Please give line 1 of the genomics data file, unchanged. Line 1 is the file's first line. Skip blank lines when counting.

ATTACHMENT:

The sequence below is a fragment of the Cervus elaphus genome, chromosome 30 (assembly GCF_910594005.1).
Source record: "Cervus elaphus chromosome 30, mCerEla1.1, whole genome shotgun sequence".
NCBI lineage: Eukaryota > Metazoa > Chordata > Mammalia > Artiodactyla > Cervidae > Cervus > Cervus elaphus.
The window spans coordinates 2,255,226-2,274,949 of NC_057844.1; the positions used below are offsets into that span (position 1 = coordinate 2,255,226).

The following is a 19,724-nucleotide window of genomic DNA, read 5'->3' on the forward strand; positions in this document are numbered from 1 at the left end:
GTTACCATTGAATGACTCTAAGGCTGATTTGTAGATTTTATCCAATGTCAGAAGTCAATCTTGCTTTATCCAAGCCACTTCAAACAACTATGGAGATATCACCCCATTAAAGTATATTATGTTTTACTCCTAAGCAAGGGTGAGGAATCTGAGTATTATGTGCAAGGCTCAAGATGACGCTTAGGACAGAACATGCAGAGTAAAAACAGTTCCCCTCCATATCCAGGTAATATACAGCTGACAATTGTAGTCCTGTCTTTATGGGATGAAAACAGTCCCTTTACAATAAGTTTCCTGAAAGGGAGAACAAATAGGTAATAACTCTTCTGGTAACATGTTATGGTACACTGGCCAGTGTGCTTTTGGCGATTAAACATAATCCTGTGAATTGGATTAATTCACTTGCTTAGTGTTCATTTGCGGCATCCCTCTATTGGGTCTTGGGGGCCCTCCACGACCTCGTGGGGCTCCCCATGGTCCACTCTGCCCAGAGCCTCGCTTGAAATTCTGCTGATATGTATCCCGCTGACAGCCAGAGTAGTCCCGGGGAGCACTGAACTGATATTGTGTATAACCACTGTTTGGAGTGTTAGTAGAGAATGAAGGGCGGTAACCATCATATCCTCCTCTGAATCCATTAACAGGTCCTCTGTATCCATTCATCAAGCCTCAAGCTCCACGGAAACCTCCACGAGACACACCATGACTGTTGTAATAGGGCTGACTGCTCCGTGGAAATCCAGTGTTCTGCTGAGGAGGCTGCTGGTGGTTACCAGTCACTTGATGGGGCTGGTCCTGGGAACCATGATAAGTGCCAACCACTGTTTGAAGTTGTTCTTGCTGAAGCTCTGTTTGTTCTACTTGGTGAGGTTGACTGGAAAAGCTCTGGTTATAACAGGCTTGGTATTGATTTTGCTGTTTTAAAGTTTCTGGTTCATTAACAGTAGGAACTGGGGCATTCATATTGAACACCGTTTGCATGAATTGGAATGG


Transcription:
The sequence below is a fragment of the Cervus elaphus genome, chromosome 30 (assembly GCF_910594005.1).